The world may not have turned upside down in the past few weeks, but there have been times when it shivered a little on its axis. The Super Moon could be viewed in the second week of August and we saw it when travelling back from Swansea to Somerset with one of our grandsons in the back of our car. He was awed by the sight of the apparently massive moon travelling along the motorway next to us, its size and brightness giving off an aura of peace which our world badly needs.


I don't suppose it will surprise any of you that the photograph above is taken at Glastonbury Tor, Somerset. Photograph: Matt Cardy/Getty Images 


Blog title: Some of my reasons for parodying the quote: 'The World Turned Upside Down'
The World Turned Upside Down was originally a ballad written in the 1640s and for more information visit here.
The wonderful and talented Leon Rosselson wrote a song with the same title about the story of the Digger Commune of 1649. You can hear Billy Bragg singing it here or Roy Bailey here.
Marxist Historian Christopher Hill wrote a seminal book about the English Civil War in 1972 with this title.

Monday, 1 September 2014

A Week is a Long Time [in Politics*]/ Double Drenchings


Our three year old granddaughter nominated us to take part in the 'ice bucket challenge' last week. All summer I have said that if nominated I would pay the 'fine' [sending double the suggested donation] rather than be drenched needlessly, but when a tiny child - willing herself to be drenched with ice cold water - nominates Nanny and Grandad, how can one refuse? So yesterday I allowed another granddaughter to throw a bowl of water over me and the result can be seen above. In turn I nominated David Cameron and George Osbourne and I have sent them videos of my drenching to this effect and will let you know their replies, but please don't hold your breath. 

Three year old granddaughter was raising funds and awareness for Tommy's baby charity and I also donated to the MND charity in memory of my cousin Bobby who passed away with this disease. [
Anyone wishing to join me in donations can do so by texting as follows: for Tommy's, which will donate £3, BABY to 70007 or for MND: ICED55 £5 (or other amount) to 70070]



Yesterday was warm and sunny and the dousing was quite short with large, fluffy towels to hand. Exactly one week before, Other Half and I were at a music festival in the West Country in rather cold and wet weather. Wrapped in a large crocheted blanket against the cold I was dancing in the pouring rain to the music of one of my favourite modern folk bands, Bellowhead





I may be getting older but I am certainly not getting any wiser. 


So two drenchings in a week, one for good causes and one for sheer hedonism [other Bellowhead fans will get the pun as 'Hedonism' is the title of one of their CDs...] but both great fun, especially when surrounded by family and friends.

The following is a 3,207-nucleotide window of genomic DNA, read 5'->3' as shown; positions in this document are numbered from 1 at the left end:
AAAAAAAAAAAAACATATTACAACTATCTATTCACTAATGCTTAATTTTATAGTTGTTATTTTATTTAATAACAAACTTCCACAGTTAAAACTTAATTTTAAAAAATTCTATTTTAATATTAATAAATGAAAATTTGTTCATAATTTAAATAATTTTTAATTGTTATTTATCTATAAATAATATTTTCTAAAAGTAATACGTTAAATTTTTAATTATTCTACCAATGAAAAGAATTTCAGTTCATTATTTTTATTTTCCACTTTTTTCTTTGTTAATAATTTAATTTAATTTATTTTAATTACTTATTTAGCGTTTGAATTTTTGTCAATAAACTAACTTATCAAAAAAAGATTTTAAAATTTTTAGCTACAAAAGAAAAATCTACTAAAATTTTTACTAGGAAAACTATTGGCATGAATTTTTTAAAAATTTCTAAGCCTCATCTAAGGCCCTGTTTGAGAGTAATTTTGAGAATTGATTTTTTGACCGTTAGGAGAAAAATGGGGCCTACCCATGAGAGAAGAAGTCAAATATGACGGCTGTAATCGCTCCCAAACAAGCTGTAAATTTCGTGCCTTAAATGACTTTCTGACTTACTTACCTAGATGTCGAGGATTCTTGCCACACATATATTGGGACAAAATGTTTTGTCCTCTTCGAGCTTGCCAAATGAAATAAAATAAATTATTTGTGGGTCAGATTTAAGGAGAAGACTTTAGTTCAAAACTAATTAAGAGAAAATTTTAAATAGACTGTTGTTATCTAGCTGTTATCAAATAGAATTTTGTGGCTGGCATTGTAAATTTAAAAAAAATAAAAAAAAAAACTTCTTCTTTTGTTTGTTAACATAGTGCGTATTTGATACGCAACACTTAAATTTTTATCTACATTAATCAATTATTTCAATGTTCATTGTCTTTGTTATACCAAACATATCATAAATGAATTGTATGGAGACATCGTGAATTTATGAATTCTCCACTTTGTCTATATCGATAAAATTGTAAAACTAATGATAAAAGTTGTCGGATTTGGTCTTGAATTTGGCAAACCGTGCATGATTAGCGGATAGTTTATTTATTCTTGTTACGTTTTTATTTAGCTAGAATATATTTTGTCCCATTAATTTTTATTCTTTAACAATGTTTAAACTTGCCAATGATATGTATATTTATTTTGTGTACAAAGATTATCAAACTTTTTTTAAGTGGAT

*This quote is generally attributed to Harold Wilson but this could p
ossibly be a misattribution; according to Nigel Rees in Brewster's Quotations (1994), asked shortly after his retirement in 1977 about the quote, he could not pinpoint the first occasion on which he uttered the words.

Tuesday, 5 August 2014

Lest THEY* forget

Honouring all those who have died or have been injured in all conflicts, anywhere, at any time. Rest gently and peacefully.


4th August 2014
National History Museum
St Fagans, Glamorgan, S.Wales


These two young people are stood in front of the war memorial at the St Fagans Museum in S.Wales. They just so happen to be two of our grandchildren and because we were visiting the museum of the 100th anniversary of the outbreak of World War One, we all wanted to spend a few minutes remembering ALL who have died in ALL conflicts worldwide, civilians and military personnel.

On the trip to the museum we had listened on the car radio to various memorial speeches and sadly too many glorified the war and referred to the 'brave soldiers' who had 'sacrificed their lives'. No mention was made of the fact that the young men [including the great, great grandparents of the children above] were sold a dream of fighting for their country when the truth was that Great Britain were fighting due to a historic set of alliances between countries which tumbled like a pack of cards after months/years of unrest culminating in the assination of the Archduke Franz Ferdinand of Austria in Sarajevo [There are far better explanations of the events leading to the outbreak of World War One extant, do search google; Jeremy Paxman's book Great Britain's Great War is pretty good. But do remember the old saying'History is written by the survivors' and is not always written from an objective point of view] And those soldiers who died did not willingly sacrifice their lives and perhaps we should more properly say that the governments of the countries involved sacrificed their soldiers lives......